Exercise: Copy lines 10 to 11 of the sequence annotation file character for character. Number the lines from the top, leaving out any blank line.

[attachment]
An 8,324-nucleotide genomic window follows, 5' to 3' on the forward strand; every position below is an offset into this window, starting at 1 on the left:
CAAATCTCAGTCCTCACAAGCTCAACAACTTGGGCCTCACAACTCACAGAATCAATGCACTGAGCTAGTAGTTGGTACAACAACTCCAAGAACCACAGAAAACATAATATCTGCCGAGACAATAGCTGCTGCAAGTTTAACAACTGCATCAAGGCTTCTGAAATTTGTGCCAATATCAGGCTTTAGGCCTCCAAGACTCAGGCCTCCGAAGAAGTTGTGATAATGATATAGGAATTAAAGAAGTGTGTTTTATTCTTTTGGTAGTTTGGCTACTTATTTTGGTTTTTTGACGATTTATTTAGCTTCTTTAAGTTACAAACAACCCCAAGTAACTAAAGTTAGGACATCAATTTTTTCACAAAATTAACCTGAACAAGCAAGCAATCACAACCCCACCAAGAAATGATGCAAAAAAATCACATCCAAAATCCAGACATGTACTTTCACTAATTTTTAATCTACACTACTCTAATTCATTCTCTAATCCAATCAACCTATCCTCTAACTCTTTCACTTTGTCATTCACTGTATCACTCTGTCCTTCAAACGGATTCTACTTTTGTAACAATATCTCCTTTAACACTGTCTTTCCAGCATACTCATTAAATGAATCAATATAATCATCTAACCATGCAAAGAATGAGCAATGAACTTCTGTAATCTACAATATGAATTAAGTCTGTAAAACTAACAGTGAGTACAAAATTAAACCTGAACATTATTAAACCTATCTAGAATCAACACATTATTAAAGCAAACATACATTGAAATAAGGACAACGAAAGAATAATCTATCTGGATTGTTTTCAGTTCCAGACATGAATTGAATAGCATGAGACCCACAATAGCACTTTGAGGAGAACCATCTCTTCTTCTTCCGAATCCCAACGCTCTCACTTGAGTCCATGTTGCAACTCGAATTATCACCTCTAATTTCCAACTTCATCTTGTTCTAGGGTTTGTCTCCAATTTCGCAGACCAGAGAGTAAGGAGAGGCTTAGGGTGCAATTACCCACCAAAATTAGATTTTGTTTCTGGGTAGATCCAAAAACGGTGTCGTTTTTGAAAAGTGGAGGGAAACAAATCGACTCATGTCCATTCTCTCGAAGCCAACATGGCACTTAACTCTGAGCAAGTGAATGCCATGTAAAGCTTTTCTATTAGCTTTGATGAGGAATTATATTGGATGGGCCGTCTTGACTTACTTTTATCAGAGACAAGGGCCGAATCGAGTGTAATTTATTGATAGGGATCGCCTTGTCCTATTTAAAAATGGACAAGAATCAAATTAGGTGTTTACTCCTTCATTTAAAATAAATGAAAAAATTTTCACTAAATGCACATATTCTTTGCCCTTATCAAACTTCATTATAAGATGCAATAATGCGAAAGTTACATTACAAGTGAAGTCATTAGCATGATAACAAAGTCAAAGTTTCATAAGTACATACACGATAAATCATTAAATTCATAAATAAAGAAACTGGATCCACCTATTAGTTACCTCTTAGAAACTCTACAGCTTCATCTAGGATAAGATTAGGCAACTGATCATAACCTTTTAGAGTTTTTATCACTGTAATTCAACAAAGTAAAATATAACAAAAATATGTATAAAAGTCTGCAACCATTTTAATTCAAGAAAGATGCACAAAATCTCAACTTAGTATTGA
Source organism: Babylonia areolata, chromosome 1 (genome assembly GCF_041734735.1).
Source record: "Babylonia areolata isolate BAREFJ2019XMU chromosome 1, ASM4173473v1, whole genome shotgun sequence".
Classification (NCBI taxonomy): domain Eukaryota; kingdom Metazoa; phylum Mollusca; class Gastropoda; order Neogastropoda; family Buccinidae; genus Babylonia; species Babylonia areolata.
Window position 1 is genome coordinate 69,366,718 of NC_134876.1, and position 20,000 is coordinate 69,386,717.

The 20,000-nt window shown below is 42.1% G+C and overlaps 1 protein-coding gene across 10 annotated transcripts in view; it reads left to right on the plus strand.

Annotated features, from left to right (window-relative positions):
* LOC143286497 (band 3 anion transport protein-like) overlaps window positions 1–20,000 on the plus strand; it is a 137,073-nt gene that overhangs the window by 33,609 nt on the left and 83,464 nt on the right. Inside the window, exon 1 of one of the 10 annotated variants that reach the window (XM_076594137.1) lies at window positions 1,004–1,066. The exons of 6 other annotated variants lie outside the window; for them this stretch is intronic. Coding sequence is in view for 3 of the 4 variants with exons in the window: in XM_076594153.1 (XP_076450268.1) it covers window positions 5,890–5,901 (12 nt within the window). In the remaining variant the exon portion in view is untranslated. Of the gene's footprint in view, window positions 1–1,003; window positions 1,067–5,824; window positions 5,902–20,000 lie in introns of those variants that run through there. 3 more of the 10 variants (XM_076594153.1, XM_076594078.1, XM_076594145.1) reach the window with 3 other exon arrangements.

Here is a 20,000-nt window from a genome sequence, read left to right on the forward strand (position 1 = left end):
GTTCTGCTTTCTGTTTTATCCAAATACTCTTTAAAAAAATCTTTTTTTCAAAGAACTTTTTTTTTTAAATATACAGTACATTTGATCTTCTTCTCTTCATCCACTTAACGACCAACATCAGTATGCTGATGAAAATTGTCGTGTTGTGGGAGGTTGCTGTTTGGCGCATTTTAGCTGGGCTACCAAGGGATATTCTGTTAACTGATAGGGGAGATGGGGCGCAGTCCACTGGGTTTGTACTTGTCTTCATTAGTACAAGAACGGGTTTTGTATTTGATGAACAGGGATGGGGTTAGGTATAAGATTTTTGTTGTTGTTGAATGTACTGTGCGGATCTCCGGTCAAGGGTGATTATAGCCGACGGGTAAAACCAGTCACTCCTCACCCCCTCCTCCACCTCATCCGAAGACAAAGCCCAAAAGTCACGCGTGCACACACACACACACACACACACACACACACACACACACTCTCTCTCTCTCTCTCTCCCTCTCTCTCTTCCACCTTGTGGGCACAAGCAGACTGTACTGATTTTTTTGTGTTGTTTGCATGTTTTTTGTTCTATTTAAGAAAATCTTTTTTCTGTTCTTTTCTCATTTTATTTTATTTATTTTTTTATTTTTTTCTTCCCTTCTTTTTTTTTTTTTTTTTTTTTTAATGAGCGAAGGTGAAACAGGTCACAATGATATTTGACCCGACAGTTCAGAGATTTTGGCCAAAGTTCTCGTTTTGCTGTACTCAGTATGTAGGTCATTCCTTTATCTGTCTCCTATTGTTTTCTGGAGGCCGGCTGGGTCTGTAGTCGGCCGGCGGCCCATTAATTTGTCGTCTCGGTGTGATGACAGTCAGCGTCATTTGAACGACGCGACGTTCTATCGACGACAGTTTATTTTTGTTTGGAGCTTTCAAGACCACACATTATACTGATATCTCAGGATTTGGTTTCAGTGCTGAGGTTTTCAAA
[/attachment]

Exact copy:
Here is a 20,000-nt window from a genome sequence, read left to right on the forward strand (position 1 = left end):
GTTCTGCTTTCTGTTTTATCCAAATACTCTTTAAAAAAATCTTTTTTTCAAAGAACTTTTTTTTTTAAATATACAGTACATTTGATCTTCTTCTCTTCATCCACTTAACGACCAACATCAGTATGCTGATGAAAATTGTCGTGTTGTGGGAGGTTGCTGTTTGGCGCATTTTAGCTGGGCTACCAAGGGATATTCTGTTAACTGATAGGGGAGATGGGGCGCAGTCCACTGGGTTTGTACTTGTCTTCATTAGTACAAGAACGGGTTTTGTATTTGATGAACAGGGATGGGGTTAGGTATAAGATTTTTGTTGTTGTTGAATGTACTGTGCGGATCTCCGGTCAAGGGTGATTATAGCCGACGGGTAAAACCAGTCACTCCTCACCCCCTCCTCCACCTCATCCGAAGACAAAGCCCAAAAGTCACGCGTGCACACACACACACACACACACACACACACACACACACACTCTCTCTCTCTCTCTCTCCCTCTCTCTCTTCCACCTTGTGGGCACAAGCAGACTGTACTGATTTTTTTGTGTTGTTTGCATGTTTTTTGTTCTATTTAAGAAAATCTTTTTTCTGTTCTTTTCTCATTTTATTTTATTTATTTTTTTATTTTTTTCTTCCCTTCTTTTTTTTTTTTTTTTTTTTTTAATGAGCGAAGGTGAAACAGGTCACAATGATATTTGACCCGACAGTTCAGAGATTTTGGCCAAAGTTCTCGTTTTGCTGTACTCAGTATGTAGGTCATTCCTTTATCTGTCTCCTATTGTTTTCTGGAGGCCGGCTGGGTCTGTAGTCGGCCGGCGGCCCATTAATTTGTCGTCTCGGTGTGATGACAGTCAGCGTCATTTGAACGACGCGACGTTCTATCGACGACAGTTTATTTTTGTTTGGAGCTTTCAAGACCACACATTATACTGATATCTCAGGATTTGGTTTCAGTGCTGAGGTTTTCAAA